Published May 23, 2019|2 min read
Living on a budget can be difficult. While it’s a great way to monitor your financial health, going over your allocated spending month after month can cause frustration.
Instead of giving up, it’s best to take a step back and take stock of your budget. Most of the time, budgets fail because they are poorly planned or executed. But just a few tweaks can put you back on the right path.
Here’s what to do if your budget breaks.
It’s likely that only one or two budget categories are the major offenders. It could be your recurring takeout bill or your monthly shopping spree. Either way, it’s best to focus on reducing spending in those categories instead of revamping your entire budget.
But avoid going from one extreme to the other. It’s unrealistic for someone who eats out all the time to go straight to meal prepping. Be realistic about what you can cut back on, and forgive yourself if you don’t get it right every month.
When you’re budget falls apart, it's tempting to lower your savings limit to accommodate your overspending. But savings should remain top of mind, as they protect you against financial emergencies. You don't want to stop paying yourself first, for instance, and then never start up again.
Automate your monthly savings contribution so you don’t forget. Worried about tapping your emergency funds for a non-emergency? Open a savings account in a different bank. (Our partner Even Financial can help you compare and open a high-yield savings or money market account.) It’ll take a couple days for transfers to go through, which curbs impulse buys.
I’m a control freak, and my budget spreadsheet reflects that — it has over 15 categories. While itemizing everything you spend money on may make you feel in control, it also makes you more likely to quit. Case in point: Anytime I went over my $30 coffee budget, I would get frustrated, even if my spending was down in other categories.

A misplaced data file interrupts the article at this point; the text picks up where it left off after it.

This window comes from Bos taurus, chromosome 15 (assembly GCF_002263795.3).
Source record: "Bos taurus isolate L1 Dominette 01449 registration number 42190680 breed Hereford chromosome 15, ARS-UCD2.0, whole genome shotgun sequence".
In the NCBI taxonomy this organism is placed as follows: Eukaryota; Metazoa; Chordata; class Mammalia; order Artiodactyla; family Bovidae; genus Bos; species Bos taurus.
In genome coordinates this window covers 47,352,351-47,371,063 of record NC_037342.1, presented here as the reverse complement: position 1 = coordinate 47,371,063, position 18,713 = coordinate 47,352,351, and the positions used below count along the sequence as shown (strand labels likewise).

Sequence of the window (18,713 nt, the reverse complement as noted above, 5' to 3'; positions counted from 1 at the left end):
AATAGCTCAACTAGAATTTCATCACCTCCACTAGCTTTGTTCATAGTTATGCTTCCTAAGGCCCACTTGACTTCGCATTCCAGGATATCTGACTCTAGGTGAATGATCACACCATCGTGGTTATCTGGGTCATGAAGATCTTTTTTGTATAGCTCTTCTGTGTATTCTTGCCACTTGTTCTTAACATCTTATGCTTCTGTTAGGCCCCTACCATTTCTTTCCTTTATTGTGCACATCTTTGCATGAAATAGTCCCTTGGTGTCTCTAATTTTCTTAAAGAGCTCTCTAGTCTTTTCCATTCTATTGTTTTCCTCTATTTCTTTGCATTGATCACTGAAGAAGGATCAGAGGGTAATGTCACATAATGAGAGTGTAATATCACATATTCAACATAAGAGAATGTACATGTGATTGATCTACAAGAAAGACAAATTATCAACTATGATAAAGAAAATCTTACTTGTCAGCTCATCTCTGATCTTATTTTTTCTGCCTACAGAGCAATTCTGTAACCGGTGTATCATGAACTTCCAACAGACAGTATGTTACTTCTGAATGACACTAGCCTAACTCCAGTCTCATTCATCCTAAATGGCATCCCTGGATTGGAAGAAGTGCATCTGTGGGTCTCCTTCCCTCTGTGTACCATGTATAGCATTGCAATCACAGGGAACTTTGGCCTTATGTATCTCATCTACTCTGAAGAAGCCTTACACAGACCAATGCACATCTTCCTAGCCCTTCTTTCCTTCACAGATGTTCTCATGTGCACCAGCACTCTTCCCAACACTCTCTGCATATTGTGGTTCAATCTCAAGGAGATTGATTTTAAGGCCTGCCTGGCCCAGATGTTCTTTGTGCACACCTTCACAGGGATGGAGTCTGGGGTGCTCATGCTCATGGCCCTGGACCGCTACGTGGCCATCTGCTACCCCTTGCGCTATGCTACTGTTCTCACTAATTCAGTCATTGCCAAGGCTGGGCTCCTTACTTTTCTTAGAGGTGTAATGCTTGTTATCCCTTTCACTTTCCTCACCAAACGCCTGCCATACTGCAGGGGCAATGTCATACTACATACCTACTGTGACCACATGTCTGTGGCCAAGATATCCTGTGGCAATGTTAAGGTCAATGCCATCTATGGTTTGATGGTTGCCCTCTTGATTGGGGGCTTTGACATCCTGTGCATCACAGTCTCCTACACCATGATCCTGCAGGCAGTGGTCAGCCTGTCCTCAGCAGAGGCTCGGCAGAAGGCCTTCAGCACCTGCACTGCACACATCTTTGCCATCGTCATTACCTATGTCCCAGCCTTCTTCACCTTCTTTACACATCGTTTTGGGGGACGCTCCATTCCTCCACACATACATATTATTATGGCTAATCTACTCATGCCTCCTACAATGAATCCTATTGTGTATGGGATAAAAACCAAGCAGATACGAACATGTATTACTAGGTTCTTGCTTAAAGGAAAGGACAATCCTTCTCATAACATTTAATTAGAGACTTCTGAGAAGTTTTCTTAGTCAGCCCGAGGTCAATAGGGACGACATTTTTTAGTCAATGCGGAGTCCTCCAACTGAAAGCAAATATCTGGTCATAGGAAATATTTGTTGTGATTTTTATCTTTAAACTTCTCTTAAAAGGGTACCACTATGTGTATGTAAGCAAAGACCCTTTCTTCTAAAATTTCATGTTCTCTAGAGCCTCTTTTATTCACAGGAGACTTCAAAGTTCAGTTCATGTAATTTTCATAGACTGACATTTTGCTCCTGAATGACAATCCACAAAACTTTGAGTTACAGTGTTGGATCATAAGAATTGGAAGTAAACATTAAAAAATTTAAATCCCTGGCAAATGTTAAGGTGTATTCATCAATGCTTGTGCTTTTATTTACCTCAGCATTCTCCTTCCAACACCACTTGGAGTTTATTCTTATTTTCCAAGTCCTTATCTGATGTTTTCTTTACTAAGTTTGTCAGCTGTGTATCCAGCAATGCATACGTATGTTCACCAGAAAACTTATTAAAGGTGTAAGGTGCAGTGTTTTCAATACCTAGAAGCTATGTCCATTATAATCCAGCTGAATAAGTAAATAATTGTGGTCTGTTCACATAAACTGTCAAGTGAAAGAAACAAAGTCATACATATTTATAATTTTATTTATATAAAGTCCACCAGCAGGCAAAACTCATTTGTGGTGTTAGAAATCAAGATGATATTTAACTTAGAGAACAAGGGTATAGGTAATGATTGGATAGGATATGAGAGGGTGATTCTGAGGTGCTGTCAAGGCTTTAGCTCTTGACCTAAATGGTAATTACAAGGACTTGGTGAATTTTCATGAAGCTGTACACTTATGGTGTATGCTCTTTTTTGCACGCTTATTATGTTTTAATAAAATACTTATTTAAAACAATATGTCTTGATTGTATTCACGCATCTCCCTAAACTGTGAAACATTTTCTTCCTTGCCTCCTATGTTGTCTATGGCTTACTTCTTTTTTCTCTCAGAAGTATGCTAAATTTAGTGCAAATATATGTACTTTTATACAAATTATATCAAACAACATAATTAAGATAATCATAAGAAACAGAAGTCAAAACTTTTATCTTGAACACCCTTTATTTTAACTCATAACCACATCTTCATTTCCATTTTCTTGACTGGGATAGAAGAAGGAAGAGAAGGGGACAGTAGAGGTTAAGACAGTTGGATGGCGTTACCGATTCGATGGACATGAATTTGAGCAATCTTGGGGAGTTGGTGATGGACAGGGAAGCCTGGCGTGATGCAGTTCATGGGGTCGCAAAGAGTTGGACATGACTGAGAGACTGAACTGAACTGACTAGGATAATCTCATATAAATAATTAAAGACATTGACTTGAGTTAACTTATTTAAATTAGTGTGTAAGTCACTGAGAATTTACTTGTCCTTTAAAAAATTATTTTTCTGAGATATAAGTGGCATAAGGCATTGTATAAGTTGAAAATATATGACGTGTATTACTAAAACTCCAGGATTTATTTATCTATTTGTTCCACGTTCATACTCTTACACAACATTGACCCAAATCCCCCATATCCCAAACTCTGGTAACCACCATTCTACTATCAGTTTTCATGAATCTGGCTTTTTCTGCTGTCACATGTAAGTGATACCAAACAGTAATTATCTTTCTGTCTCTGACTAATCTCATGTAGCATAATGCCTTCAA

If your current budget isn't working, consider keeping it simple. Try the popular 50/30/20 budget, which has you organize your budget into three simple buckets: needs, wants and savings. This budget stresses balance, and gives you the freedom to spend, within reason, without feeling too constrained.
You can’t spend money you don’t have. Leave your credit card at home or have it available for emergencies only. You’re more likely to notice how much you’re spending if you use cash, so sticking to paper can keep you from making impulse purchases.
With budgeting, persistence is key. Like with any habit, adjusting to a budget takes time. Don’t get frustrated if you don’t get it completely right the first couple of months.
Want to get started? Check out this easy, downloadable budgeting spreadsheet.
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